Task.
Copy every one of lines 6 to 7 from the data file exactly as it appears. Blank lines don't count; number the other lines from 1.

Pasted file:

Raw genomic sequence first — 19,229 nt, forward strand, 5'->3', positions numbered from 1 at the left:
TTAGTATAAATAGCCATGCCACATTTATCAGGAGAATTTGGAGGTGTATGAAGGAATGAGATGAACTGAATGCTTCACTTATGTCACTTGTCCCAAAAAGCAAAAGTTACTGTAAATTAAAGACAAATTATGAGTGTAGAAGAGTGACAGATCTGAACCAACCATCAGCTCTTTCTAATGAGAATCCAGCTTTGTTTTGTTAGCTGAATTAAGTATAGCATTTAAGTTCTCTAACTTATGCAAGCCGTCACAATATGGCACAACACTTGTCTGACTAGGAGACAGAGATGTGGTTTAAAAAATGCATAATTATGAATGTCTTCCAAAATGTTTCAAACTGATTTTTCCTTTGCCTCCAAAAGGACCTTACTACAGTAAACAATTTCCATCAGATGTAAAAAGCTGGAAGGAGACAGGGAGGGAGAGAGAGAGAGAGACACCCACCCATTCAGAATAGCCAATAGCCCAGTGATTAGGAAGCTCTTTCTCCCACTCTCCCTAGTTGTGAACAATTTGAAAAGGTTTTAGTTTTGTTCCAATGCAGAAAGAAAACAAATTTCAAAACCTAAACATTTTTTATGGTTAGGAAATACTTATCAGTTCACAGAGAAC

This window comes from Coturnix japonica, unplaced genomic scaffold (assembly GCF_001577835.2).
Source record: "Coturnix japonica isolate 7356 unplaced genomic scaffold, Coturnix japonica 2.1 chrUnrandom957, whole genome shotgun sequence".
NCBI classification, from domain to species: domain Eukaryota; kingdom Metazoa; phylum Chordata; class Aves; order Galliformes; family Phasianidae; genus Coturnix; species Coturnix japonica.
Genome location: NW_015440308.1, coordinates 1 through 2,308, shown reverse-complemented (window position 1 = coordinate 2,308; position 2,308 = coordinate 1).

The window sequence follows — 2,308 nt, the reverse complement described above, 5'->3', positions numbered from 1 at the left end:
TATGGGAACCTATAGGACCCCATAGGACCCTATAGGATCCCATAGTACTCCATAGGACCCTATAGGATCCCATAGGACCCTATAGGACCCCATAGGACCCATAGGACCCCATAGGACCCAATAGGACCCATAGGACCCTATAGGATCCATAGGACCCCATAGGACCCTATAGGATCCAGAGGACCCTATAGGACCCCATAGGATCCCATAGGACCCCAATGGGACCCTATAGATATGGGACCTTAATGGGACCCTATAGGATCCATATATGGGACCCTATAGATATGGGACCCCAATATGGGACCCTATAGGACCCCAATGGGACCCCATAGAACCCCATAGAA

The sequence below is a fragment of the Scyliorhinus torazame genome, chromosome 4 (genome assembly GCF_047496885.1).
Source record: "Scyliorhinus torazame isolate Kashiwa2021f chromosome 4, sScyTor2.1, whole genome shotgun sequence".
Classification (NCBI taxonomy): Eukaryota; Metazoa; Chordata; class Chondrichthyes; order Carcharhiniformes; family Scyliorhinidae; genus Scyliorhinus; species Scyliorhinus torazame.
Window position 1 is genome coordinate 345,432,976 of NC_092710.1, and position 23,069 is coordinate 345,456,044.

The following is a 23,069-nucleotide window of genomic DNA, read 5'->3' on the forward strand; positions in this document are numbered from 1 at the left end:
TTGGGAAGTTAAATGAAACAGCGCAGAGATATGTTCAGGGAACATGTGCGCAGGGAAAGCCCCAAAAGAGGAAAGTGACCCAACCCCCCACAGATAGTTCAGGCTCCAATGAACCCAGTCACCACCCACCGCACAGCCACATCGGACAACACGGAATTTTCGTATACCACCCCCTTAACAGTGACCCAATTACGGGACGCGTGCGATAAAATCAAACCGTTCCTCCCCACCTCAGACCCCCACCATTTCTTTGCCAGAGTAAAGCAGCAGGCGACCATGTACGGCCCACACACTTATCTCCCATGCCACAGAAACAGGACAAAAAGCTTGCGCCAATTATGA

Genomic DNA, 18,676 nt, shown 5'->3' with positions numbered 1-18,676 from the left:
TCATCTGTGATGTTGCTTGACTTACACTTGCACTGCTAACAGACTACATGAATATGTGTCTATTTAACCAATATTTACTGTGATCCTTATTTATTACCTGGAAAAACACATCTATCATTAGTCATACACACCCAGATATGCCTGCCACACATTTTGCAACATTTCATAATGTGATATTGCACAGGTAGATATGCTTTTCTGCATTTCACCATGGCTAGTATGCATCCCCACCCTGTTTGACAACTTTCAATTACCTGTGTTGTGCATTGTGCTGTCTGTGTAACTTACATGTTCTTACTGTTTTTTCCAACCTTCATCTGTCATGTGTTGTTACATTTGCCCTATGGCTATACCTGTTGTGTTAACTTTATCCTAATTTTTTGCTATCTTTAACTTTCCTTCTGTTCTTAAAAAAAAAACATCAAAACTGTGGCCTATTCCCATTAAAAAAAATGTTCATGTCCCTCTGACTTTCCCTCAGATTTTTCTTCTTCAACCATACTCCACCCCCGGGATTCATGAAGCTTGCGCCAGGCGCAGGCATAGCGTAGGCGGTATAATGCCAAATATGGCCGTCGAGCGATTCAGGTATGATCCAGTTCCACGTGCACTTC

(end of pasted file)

Genome location: NW_015440308.1, coordinates 1 through 2,308, shown reverse-complemented (window position 1 = coordinate 2,308; position 2,308 = coordinate 1).

The window sequence follows — 2,308 nt, the reverse complement described above, 5'->3', positions numbered from 1 at the left end: